Joe Mihalich does not dabble much in basketball analytics.

He lets one of his assistants at Hofstra handle that department, and he will listen to ideas and suggestions stemming from the analysis. But good luck trying to catch him combing through advanced stats sites like Kenpom.com on his own.

So Mihalich was pleasantly surprised to hear that some metrics place Eli Pemberton among the nation’s efficient freshmen.

Only two other members of Pemberton’s class have both a higher offensive rating and usage rate than his 137.7 and 17.7 percent, according to Kenpom. They are Virginia’s Kyle Guy (150.2 and 20.2) and UCLA’s T.J. Leaf (139.1 and 21.9).

“Wow,” Mihalich said. “Pretty good company, huh?”

Indeed. Guy and Leaf were McDonald’s All-Americans in the spring.

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Pemberton was a three-star recruit who did not get a look from the likes of Virginia and UCLA, but he has been critical to Hofstra’s ability to avoid a full-on rebuild. After a 96-58 victory over Stony Brook on Tuesday night, the Pride is 7-5.

Pemberton, who is shooting 48.5 percent from the field and 49.1 percent from three-point range, leads the team with 14.6 points per game. He has eclipsed the 20-point mark four times and reached double figures in nine games, with his season-low four points coming against No. 6 Kentucky on Sunday. Mihalich said the 6-4 wing has been one of the team’s best on-ball defenders, too.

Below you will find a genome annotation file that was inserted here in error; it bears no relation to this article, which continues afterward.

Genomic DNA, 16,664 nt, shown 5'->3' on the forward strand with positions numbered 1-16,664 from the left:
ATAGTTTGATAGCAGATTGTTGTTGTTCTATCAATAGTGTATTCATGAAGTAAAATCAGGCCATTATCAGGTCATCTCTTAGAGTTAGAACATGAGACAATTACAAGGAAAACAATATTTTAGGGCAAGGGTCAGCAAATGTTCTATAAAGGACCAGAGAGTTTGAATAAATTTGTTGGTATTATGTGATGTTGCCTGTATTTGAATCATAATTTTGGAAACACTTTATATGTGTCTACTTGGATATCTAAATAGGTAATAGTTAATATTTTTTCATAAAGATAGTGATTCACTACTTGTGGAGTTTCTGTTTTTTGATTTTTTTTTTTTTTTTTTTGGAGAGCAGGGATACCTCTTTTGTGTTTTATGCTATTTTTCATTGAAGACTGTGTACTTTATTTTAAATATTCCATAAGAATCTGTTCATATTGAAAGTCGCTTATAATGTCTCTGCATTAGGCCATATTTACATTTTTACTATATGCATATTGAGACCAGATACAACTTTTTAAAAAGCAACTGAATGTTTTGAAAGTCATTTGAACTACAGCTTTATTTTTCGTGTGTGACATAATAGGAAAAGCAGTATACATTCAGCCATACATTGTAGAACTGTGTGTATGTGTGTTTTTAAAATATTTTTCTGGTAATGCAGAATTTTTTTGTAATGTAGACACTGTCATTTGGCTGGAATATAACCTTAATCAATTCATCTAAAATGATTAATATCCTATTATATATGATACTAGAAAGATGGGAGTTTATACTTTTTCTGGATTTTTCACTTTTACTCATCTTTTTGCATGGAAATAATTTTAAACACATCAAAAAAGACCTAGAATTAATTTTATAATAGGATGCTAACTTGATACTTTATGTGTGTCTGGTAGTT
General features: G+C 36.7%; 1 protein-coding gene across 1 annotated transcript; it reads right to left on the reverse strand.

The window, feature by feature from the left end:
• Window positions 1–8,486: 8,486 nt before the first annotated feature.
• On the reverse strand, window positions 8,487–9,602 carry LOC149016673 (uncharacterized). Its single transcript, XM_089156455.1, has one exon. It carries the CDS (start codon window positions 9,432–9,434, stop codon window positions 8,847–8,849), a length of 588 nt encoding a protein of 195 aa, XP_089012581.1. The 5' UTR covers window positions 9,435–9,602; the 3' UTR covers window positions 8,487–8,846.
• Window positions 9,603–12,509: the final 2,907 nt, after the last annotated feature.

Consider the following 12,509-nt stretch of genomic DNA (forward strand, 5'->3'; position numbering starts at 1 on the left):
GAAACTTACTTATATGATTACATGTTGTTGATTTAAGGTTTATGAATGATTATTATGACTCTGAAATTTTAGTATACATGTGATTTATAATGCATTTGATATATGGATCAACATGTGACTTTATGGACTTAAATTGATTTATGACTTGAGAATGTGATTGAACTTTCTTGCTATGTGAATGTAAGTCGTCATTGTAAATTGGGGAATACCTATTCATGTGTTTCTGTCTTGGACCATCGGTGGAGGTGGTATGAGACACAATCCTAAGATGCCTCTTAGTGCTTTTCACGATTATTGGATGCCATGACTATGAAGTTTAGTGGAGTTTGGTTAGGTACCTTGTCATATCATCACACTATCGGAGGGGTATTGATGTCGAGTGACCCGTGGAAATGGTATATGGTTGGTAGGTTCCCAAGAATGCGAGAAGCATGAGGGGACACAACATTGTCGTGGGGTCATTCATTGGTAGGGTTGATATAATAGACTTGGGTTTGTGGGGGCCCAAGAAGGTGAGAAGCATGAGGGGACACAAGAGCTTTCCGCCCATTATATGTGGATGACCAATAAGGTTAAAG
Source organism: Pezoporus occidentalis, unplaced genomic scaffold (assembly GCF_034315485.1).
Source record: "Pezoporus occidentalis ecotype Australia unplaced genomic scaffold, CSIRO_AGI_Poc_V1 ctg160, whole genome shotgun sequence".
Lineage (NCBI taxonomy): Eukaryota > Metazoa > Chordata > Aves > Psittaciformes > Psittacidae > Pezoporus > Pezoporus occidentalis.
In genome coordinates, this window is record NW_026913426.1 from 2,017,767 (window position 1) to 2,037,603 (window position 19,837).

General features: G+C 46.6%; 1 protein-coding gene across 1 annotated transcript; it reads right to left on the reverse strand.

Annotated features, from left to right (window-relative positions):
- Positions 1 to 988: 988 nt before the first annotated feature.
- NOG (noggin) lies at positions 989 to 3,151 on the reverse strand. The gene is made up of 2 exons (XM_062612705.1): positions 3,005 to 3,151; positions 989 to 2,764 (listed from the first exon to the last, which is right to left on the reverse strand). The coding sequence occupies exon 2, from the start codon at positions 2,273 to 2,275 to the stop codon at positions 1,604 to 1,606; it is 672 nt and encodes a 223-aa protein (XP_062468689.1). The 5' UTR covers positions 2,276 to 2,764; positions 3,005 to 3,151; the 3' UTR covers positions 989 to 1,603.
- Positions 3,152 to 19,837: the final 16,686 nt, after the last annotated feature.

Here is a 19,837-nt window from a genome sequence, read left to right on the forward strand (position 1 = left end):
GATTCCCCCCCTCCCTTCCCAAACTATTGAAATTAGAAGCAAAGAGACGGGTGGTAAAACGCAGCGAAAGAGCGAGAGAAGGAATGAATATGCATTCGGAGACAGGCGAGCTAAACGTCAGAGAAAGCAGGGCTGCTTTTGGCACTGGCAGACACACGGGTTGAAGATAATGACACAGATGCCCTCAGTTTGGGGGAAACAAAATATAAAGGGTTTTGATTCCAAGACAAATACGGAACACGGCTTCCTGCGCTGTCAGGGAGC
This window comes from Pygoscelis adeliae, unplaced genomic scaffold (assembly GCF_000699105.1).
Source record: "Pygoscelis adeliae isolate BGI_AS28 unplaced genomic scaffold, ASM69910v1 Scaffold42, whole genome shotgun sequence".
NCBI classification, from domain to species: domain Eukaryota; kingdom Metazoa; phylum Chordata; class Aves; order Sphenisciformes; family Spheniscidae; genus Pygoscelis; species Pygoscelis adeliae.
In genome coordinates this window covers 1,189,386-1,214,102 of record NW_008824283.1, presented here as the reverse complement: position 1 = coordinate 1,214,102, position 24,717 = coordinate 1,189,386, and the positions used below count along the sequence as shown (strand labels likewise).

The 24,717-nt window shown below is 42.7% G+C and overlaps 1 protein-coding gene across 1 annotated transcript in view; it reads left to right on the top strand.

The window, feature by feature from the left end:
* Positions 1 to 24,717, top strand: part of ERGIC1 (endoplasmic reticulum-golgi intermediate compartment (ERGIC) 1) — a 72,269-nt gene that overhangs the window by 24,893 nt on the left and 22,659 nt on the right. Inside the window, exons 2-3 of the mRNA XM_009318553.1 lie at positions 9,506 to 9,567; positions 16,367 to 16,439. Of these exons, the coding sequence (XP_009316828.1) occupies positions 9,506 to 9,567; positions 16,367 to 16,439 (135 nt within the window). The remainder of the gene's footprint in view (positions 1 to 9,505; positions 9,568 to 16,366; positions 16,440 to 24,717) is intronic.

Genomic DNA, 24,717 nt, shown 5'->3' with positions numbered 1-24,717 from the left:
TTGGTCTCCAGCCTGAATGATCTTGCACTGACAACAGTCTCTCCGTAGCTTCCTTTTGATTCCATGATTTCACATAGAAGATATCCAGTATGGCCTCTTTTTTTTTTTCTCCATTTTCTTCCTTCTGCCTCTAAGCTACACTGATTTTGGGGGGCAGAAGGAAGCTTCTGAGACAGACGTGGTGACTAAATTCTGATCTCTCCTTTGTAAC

“It’s actually been tough,” said Pemberton, who is from Middletown, Connecticut, and attended high school at Cheshire Academy. “I’ve surprised myself a couple times these games. I’ve been scoring more than I thought. I’m always an optimistic person. I believe in myself more than anybody, but some things I do on the court, I kind of amaze myself and I’m like ‘wow.’ ”

Even before Pemberton scored 20 points in Hofstra’s opening-night win over Coppin State, Mihalich believed the freshman would feel comfortable among the stabilizing presence of seniors Deron Powers and Brian Bernardi and junior Rokas Gustys.

“He didn’t have to come in as a freshman and have the weight of the world on his shoulders, and we told him that,” Mihalich said. “That’s all the more reason it puts him in the perfect position to be one of the best players on our team and one of the best freshmen in our league — if not the best freshman in our league. Am I surprised? No. I’m happy for him. He deserves it.”

Pemberton agrees. Even when he surprises himself, he said, he remembers all the extra hours he spends honing his craft in the gym.

But he also has a superstitious side. Until he arrived at Hofstra, Pemberton never shortened his first name. He was always Elijah.

“I guess they just didn’t like Elijah, so they started saying Eli,” he said. “I told them not to change it because I’m on a good run. I don’t want anything to change.”